A description will be made only of the check valve 40 with the understanding that the description applies also to the check valve 10. A large diameter cylindrical portion 28 forms a chamber opening into the return passage 23, the cylindrical portion 28 being formed with a threaded hole 19. The spring holder 18 has an externally threaded portion 19 engaged with the tapped hole 19. As shown in FIG. 4, the spring holder 18 has a small diameter, cylindrical shaft portion 18b extending from a shoulder 32 that supports one end of the spring 15. Formed in the holder 18 is a hexagonal tool hole 20 communicating with the return passage 23, a central passage 33 extending in an axial direction of the spring 15 and communicating radial passages 17. Accordingly, the chamber formed by the cylindrical portion 28 is connected to the return passage 23 of the spacer 3 through the passages 17 and 33 and the tool hole 20.
The valve body 14 is provided with a shoulder 35 for supporting an opposite end of the spring 15. Firmly pressed into a semi-spherical depression 31 in an end of the valve body 14 is the ball 13. An edge portion 31a between the ball 13 and the valve body 14 is integrally caulked. The ball 13 is urged by the force of the spring 15 toward a closed position that closes the return passage 8.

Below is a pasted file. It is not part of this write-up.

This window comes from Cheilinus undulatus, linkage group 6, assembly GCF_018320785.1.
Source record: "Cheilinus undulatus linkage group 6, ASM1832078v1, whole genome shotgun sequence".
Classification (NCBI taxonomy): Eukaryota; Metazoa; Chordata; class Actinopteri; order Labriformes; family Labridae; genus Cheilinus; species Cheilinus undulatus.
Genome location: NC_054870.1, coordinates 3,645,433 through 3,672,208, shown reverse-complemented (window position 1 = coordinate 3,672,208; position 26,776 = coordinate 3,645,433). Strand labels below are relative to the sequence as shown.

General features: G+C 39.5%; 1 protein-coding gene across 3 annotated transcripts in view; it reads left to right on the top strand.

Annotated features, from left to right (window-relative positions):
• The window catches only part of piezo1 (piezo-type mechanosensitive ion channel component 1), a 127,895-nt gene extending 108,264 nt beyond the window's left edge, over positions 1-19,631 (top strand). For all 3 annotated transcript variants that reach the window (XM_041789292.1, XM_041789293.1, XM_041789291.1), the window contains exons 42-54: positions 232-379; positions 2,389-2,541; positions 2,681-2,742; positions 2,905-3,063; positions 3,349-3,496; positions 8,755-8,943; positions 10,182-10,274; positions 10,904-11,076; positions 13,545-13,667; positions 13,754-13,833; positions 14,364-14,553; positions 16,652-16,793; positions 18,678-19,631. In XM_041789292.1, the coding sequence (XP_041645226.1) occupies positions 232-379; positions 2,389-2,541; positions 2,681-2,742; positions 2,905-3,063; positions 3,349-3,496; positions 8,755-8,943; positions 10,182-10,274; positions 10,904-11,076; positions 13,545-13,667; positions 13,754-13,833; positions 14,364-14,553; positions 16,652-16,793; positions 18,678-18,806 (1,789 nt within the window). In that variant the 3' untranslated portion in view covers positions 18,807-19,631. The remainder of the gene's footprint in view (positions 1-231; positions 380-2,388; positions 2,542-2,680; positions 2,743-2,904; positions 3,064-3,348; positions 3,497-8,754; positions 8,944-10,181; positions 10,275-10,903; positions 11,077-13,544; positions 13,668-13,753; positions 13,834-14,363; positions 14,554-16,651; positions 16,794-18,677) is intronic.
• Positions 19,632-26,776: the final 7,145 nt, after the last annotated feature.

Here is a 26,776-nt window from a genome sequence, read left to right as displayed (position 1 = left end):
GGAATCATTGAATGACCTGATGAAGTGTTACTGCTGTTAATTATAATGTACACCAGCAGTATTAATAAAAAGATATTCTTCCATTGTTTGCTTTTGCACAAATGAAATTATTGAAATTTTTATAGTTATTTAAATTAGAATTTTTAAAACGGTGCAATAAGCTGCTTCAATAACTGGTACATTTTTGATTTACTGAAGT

When the plunger (not shown) fitted into the plunger barrel 2 is pushed up, fuel in the plunger chamber 12 enters the discharge passage 22 producing a fluid pressure that forces the valve body 14 of the check valve 10 upwardly against the force of the spring 15 into an open position. This allows fuel to enter the cylindrical portion 28 and pass through the passages 17 and 33, the tool hole 20 and the discharge passage 6 in the valve holder 5. The fuel enters a fuel injection valve (not shown) from the delivery port 7 through a fuel injection pipe (not shown) and is injected into a cylinder (not shown). When the plunger moves upward to a level above the effective stroke, pressure in the plunger chamber 12 rapidly lowers, causing the check valve 10 to close and terminate the injection of fuel from the fuel injection valve.
When the plunger subsequently moves downwardly within the range of the effective stroke, pressure in the plunger chamber 12 lowers, and therefore the check valve 40 of the return passage 8 is forced to open against the force of the spring 15. Accordingly, fuel is slowly taken back into the plunger chamber 12 through the orifice 9. This return of fuel is attenuated by the orifice 9 and the check valve 40 to thereby prevent the occurrence of caviation in the fuel injection valve and the check valve 40. Opening movement of the valve body 14 of the check valve 40 against the force of the spring 15 causes the pressure wave from the fuel injection valve to attenuate, thus preventing the secondary injection resulting from reflection of the pressure wave.